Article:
Pack yourself a toothbrush dear
Pack yourself a favorite blouse
Take a withdrawal slip
Take all of your savings out
‘Cause if we don’t leave this town
We might never make it out
I was not born to drown
Baby come on

So the song seems to be about eloping together, about escaping certain realities in search of others. It has a hopeful ting to it. It sings about starting fresh with someone you (probably/hopefully) love. It’s about a new journey that begins with packing your bags and leaving a lot of things behind but also searching for new things to hold on to.

Now go and watch the video here. Now maybe listen to the song again? Did having watched the video somehow change how you now interpret the song? Did it change how you feel about the song? Change what feelings it generated inside you? Music is what feelings sound like. But did that sound change because of the video?

For me, it definitely did. I discovered the song on Play Music and I interpreted it as a happy, hopeful song. But after watching the video, I can’t help but think of the song as a lament of loss and what could-have-been’s and missed chances. It looks back and thinks of an alternate reality, that if you had been courageous, or foolish depending on how you see it, enough to give a chance would have made your life so different.

Let’s take another example. Read the lyrics of Kodaline’s All I Want. If you want to actually listen to it without the video, click here.

All I want is nothing more
To hear you knocking at my door
‘Cause if I could see your face once more
I could die a happy man I’m sure

When you said your last goodbye
I died a little bit inside
I lay in tears in bed all night
Alone without you by my side

Take a minute to think about the lyrics. Now go and watch its video here. Now think about if the video affected how you view the song.

But wait, they actually made another video for the song. Watch it here. After watching the second video, did you feel differently about the song? The same? Why? Were you surprised? If yes, what expectations had the lyrics, or the first video, build that the second video break? If no, is there a common thread between the two videos that connected it to the lyrics and what the song means? Why do you think they created two videos for the same song?

The last question posits another question. Why do people create music videos? The canonical answer, as discussed in the beginning of this essay, is to promote their music. But why did Kodaline create two videos for the same song then? What’s more, why do so many music videos feel more like short movies rather than them just showing something bold and controversial to get people talking about them? Or even just a shot of the band members playing the song, like in Faint?

I don’t know the answer. But I think, part of it lies in the faulty assumption that music videos have to serve just one purpose. Sure, they originated as a way to promote their music and it’s probably still the main reason why people create music videos. But at another level, music is a form of self-expression. It’s a medium to give voice to people’s feelings and a music video provides another way to do that. Together with the song, it enables artists to underline their feelings, to, in a way, explain why they wrote the song in the first place. Bon Jovi’s All About Loving You (lyrics here, video-less song here) is pretty descriptive and overall has very articulate lyrics. But the video really ties it together and makes it much more concrete.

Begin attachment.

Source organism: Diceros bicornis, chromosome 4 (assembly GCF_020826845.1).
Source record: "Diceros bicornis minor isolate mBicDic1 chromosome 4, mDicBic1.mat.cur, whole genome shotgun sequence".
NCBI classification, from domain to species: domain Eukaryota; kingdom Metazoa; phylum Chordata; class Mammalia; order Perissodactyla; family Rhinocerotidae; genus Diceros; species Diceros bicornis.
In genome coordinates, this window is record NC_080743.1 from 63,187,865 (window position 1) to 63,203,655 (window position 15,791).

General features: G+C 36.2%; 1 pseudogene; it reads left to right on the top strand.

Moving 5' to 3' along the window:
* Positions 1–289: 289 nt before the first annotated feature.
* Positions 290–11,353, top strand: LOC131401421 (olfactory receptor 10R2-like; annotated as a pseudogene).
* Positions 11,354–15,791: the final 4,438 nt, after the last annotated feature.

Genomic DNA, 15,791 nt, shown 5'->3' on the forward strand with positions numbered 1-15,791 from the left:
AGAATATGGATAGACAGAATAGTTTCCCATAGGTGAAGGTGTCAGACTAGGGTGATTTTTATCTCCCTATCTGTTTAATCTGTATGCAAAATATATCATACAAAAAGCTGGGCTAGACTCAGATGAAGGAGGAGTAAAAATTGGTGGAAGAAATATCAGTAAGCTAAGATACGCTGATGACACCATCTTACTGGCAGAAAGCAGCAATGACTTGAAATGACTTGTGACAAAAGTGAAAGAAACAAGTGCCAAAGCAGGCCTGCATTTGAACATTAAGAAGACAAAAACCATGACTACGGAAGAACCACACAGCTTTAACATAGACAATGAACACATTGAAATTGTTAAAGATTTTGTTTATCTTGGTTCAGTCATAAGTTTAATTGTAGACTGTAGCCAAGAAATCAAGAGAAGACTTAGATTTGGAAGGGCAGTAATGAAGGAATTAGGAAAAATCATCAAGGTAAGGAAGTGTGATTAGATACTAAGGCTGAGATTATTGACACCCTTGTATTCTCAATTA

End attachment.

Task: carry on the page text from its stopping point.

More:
And truth be told, I’m super glad that artists see music videos as much more than promotion tools and actually put effort and time and money into making meaningful videos. And while a lot of times, they involve them doing something gimmicky or unexpected, usually to boost the views, ultimately music videos occupy a spot somewhere there with short films and maybe even feature films of being an art-form for story telling. But the clever thing about all this is that, this by itself serves as a tool for music promotion. Meaningful videos, maybe not as much as Wrecking Ball and Justify My Love but still draw in a lot of audience. It gets people talking about the band, about their music videos, ultimately getting people to listen to more of their work.

And if we’re to go with the idea that music videos occupy similar spot in the art-form as short and feature films, we can pose even more questions about interpretation- some new, some shared ones from other art mediums. How do we interpret a music video? In our interpretation, do we get to take the song into account? The lyrics, the melody, the singing? If we don’t, does that mean a song and its music videos are two separate entities artificially tied in together (it certainly does feel that way for those “irrelevant” music videos)? Do we get to use information about the writer/director in our interpretation? What about the artist? What about information from other videos of the same artist? What about other songs? Songs of the same album? Of other albums?

While all these questions might not be that important, they’re definitely fun to think about. Don’t believe me? Remember the video of Sleep on the Floor? Now watch Angela:

When you left this town, with your windows down
And the wilderness inside
Let the exits pass, all the tar and glass
‘Til the road and sky align

The strangers in this town,
They raise you up just to cut you down
Oh Angela it’s a long time coming

And your Volvo lights lit up green and white
With the cities on the signs

But you held your course to some distant war
In the corners of your mind

From the second time around
The only love I ever found
Oh Angela it’s a long time coming

Home at last

Finally, watch Cleopatra:

I was Cleopatra, I was young and an actress
When you knelt by my mattress, and asked for my hand
But I was sad you asked it, as I laid in a black dress
With my father in a casket, I had no plans, yeah

And I left the footprints, the mud stained on the carpet
And it hardened like my heart did when you left town
But I must admit it, that I would marry you in an instant
Damn your wife, I’d be your mistress just to have you around

But I was late for this, late for that, late for the love of my life
And when I die alone, when I die alone, when I die I’ll be on time

Watch all of it together here.